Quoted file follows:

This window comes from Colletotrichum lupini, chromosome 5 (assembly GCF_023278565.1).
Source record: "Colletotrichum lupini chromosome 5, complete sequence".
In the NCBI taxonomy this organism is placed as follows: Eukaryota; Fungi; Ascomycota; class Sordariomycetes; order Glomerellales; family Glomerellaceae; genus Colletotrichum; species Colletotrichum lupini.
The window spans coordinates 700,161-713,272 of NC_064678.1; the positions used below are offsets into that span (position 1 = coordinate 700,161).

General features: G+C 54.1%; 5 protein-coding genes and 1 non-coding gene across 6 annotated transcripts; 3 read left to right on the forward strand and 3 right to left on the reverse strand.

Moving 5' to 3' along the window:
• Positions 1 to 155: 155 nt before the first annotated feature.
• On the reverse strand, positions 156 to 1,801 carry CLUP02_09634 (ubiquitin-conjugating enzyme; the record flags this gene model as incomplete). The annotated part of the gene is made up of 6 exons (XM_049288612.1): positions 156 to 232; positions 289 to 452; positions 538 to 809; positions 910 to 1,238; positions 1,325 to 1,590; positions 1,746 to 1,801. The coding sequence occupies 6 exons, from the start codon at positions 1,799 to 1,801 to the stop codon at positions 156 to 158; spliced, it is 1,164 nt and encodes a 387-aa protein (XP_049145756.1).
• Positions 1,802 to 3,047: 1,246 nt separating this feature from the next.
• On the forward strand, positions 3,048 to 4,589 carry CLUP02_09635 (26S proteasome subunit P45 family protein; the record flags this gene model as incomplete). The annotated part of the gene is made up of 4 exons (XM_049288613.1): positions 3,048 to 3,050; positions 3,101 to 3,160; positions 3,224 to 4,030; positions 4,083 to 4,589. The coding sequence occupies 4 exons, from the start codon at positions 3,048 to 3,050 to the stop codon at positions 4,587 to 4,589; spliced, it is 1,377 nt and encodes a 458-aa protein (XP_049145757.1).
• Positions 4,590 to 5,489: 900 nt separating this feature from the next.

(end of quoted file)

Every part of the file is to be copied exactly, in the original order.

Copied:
This window comes from Colletotrichum lupini, chromosome 5 (assembly GCF_023278565.1).
Source record: "Colletotrichum lupini chromosome 5, complete sequence".
In the NCBI taxonomy this organism is placed as follows: Eukaryota; Fungi; Ascomycota; class Sordariomycetes; order Glomerellales; family Glomerellaceae; genus Colletotrichum; species Colletotrichum lupini.
The window spans coordinates 700,161-713,272 of NC_064678.1; the positions used below are offsets into that span (position 1 = coordinate 700,161).

General features: G+C 54.1%; 5 protein-coding genes and 1 non-coding gene across 6 annotated transcripts; 3 read left to right on the forward strand and 3 right to left on the reverse strand.

Moving 5' to 3' along the window:
• Positions 1 to 155: 155 nt before the first annotated feature.
• On the reverse strand, positions 156 to 1,801 carry CLUP02_09634 (ubiquitin-conjugating enzyme; the record flags this gene model as incomplete). The annotated part of the gene is made up of 6 exons (XM_049288612.1): positions 156 to 232; positions 289 to 452; positions 538 to 809; positions 910 to 1,238; positions 1,325 to 1,590; positions 1,746 to 1,801. The coding sequence occupies 6 exons, from the start codon at positions 1,799 to 1,801 to the stop codon at positions 156 to 158; spliced, it is 1,164 nt and encodes a 387-aa protein (XP_049145756.1).
• Positions 1,802 to 3,047: 1,246 nt separating this feature from the next.
• On the forward strand, positions 3,048 to 4,589 carry CLUP02_09635 (26S proteasome subunit P45 family protein; the record flags this gene model as incomplete). The annotated part of the gene is made up of 4 exons (XM_049288613.1): positions 3,048 to 3,050; positions 3,101 to 3,160; positions 3,224 to 4,030; positions 4,083 to 4,589. The coding sequence occupies 4 exons, from the start codon at positions 3,048 to 3,050 to the stop codon at positions 4,587 to 4,589; spliced, it is 1,377 nt and encodes a 458-aa protein (XP_049145757.1).
• Positions 4,590 to 5,489: 900 nt separating this feature from the next.